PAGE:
Nestled among the rolling hills of Western New York State lie a series of shimmering lakes known as the Finger Lakes, so named because they look like the five fingers of a had laying on the landscape. Geologists tell us that they were carved by ancient glaciers but local lore at the time preferred the more poetic Iriquois legend which attributed their creation to the imprint left on the land by the hand of the Great Spirit. This area is rich in history as well as great beauty.
Of the five, Canandaigua, a long, slender lake with rolling hills rising from either side, is the one nearest to my heart. My great-aunt Helen and her husband, my great-uncle Walt had a summer cottage along the eastern shore of the lake and spending Saturdays at the cottage with my family was a highlight of the summertime.
The city of Canandaigua lies about 35 miles southeast of Rochester. Today the trip between Canandaigua can be made in thirty minutes or less and Canandaigua, its lakefront cottages converted to year-round residences for commuters, has become one of Rochester's bedroom communities . But when I was a child the trip took considerably longer on the two lane country roads that wound through the farm country that separated the two cities. Interspersed among the farms were the towns and villages, many dating back to the Revolution, with their distinctive architecture and histories.
The return trip on Saturday evening also had a treat for us. Although fatigued from a day of swimming, climbing the apple tree behind the cottage and hiking up the narrow dirt road, lined with wild blackberry and raspberry bushes, that led up the hill above the lake, we always managed to stay awake as the car made its way back home. When we reached the residential part of Canandaigua's Main St. we eagerly looked out the windows on the right side of the car seeking a glimpse of the house with the candle in the window.
As young children born after World War II, both World War I and World War II seemed a part of the distant past. But, because all of the adults in our lives had lived through those two wars we had a connection to those eras. After all, my Father, two of my uncles and the fathers of most of my friends had fought in World War II. Two of my great-uncles, one of them being Uncle Walt, had served in France during World War I.
Of the two, World War I was the more prominent of the two in those days. With little more than a decade having elapsed since the end of World War II it was too close for much reflection. Besides, in those days my parents and others in their generation were young. World War II had interrupted their lives but now they were focused on making up time lost during the war so they concentrated on raising their families and advancing their careers.
The World War I generation, my grandparents' generation, was different. While they also had had their lives interrupted by that war, they had by then raised their families and were nearing the end of their careers. It was now time for them to reflect and reminisce on the events of their distant youth. In those days Memorial Day was still referred to as Decoration Day and the veterans' sections of cemeteries bloomed with American flags adorning the graves of those who had fallen in the wars. November 11th was still Armistice Day with church bells and sirens ringing out at 11 a.m. commemorating the eleventh hour of the eleventh day of the eleventh month in 1918 when peace finally returned to a war weary nation and world. Veterans' groups sold red paper poppies to raise money to care for those whose wounds from the wars made them permanent residents of veteran's hospitals and homes. During the weeks preceding Memorial Day everyone sported a paper poppy in their lapels while teachers in school read John McCrae's immortal poem, In Flanders Fields, which forever linked the poppy with those who gave their lives in that war.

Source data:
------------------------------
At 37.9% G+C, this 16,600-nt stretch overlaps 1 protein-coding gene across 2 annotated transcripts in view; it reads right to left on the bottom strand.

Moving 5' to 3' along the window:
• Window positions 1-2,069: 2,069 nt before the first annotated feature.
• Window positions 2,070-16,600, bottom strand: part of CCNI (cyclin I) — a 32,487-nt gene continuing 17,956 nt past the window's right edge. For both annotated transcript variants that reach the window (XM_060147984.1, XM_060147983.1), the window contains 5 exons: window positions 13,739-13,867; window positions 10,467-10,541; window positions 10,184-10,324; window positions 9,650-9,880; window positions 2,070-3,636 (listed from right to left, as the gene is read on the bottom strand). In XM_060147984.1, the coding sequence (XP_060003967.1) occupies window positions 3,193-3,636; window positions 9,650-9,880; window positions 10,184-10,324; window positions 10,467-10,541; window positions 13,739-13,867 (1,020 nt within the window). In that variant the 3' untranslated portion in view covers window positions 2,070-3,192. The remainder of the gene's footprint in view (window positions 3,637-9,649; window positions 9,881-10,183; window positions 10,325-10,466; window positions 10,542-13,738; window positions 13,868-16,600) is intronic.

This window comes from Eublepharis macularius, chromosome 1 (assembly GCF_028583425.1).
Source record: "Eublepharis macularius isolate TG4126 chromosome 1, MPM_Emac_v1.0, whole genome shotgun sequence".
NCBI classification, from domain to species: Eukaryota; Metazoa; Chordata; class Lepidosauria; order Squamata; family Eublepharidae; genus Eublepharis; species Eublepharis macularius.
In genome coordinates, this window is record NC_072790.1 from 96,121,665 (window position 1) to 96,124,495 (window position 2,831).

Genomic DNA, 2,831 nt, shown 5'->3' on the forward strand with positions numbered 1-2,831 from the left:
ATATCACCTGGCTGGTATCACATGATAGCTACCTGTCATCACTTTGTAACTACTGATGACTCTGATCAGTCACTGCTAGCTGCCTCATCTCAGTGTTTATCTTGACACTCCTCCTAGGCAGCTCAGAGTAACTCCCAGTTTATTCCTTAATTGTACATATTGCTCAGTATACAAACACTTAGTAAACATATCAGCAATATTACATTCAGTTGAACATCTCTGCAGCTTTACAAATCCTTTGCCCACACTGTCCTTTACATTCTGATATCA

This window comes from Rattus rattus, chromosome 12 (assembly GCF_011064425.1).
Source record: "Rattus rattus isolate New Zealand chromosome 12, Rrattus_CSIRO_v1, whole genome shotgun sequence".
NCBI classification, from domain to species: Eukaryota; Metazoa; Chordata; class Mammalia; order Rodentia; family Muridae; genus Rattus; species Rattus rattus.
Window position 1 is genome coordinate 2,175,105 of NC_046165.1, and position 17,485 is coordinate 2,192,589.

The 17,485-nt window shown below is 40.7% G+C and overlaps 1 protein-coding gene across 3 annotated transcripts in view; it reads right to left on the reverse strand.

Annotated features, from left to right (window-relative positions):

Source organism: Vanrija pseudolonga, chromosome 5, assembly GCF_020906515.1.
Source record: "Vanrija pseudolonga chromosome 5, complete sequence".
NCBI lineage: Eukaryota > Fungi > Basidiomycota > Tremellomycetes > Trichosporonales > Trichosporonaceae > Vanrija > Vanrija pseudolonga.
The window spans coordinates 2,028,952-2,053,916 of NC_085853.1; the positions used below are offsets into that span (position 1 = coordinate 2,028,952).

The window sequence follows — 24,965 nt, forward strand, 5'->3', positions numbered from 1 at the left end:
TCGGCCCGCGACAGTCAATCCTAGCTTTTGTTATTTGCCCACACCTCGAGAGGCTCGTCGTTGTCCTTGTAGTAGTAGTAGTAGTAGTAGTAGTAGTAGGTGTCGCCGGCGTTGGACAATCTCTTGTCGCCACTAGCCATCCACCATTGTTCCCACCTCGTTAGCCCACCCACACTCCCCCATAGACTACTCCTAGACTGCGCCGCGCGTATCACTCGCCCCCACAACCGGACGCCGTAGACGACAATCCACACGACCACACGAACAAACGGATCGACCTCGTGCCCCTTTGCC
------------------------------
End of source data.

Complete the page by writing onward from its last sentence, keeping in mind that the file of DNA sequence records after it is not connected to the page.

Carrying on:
This is why we looked for the house with the candle in the window. For, among the thousands of young men from our part of the Empire state who set out for France in the second decade of the twentieth century with the slogan Lafayette here we come! on their lips, was the one who had grown up in that house. Along with prayers for his safe return, his parents lit candle and placed it in their front window each evening – a symbolic beacon to help him find his way home even in the dark of night. Nearly a half a century later, as we drove home from our Saturday outings, the candle still glowed brightly in the window of that home as that young man's aging parents continued the vigil that began with their son's departure. By then the candle had ceased to be a beacon lighting the way for the son's return and had become instead a symbol of a parents' love for a son who had given his life for his country. With that single candle glowing in the front window of their modest home, that young man's parents were able to keep alive the memory of their son and his sacrifice.
Of all the monuments and memorials that I have seen this is the one that has left the biggest impression. The story of the candle in the window was well known throughout the area and over the decades thousands of people saw it and were touched, if only for the moment by a family's undying love for a son who went off to war never to return.